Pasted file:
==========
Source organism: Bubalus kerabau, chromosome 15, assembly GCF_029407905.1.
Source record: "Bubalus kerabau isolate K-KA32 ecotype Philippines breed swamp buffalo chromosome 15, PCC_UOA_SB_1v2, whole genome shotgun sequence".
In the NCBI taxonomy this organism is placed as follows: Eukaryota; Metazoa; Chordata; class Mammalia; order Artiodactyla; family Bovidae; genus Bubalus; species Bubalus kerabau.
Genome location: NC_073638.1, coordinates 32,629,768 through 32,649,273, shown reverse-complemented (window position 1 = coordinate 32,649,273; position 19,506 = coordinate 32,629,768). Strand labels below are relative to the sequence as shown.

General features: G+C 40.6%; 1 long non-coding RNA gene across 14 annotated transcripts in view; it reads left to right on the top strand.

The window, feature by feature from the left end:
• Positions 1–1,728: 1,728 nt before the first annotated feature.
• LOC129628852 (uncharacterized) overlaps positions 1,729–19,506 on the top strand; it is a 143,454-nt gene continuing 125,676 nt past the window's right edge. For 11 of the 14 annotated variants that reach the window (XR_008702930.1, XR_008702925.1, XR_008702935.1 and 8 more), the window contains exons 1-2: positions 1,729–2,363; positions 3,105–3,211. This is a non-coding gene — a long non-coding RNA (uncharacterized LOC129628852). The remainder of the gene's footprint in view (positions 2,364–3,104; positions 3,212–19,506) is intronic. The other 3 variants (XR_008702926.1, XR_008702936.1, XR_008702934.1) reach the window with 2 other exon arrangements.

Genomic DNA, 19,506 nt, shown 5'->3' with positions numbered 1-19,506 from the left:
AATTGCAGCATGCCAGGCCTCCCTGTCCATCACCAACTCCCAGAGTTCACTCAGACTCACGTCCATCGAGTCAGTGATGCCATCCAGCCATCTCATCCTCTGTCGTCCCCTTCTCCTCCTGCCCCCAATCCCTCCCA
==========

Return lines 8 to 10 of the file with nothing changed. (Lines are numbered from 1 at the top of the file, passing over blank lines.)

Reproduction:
• LOC129628852 (uncharacterized) overlaps positions 1,729–19,506 on the top strand; it is a 143,454-nt gene continuing 125,676 nt past the window's right edge. For 11 of the 14 annotated variants that reach the window (XR_008702930.1, XR_008702925.1, XR_008702935.1 and 8 more), the window contains exons 1-2: positions 1,729–2,363; positions 3,105–3,211. This is a non-coding gene — a long non-coding RNA (uncharacterized LOC129628852). The remainder of the gene's footprint in view (positions 2,364–3,104; positions 3,212–19,506) is intronic. The other 3 variants (XR_008702926.1, XR_008702936.1, XR_008702934.1) reach the window with 2 other exon arrangements.

Genomic DNA, 19,506 nt, shown 5'->3' with positions numbered 1-19,506 from the left:
AATTGCAGCATGCCAGGCCTCCCTGTCCATCACCAACTCCCAGAGTTCACTCAGACTCACGTCCATCGAGTCAGTGATGCCATCCAGCCATCTCATCCTCTGTCGTCCCCTTCTCCTCCTGCCCCCAATCCCTCCCA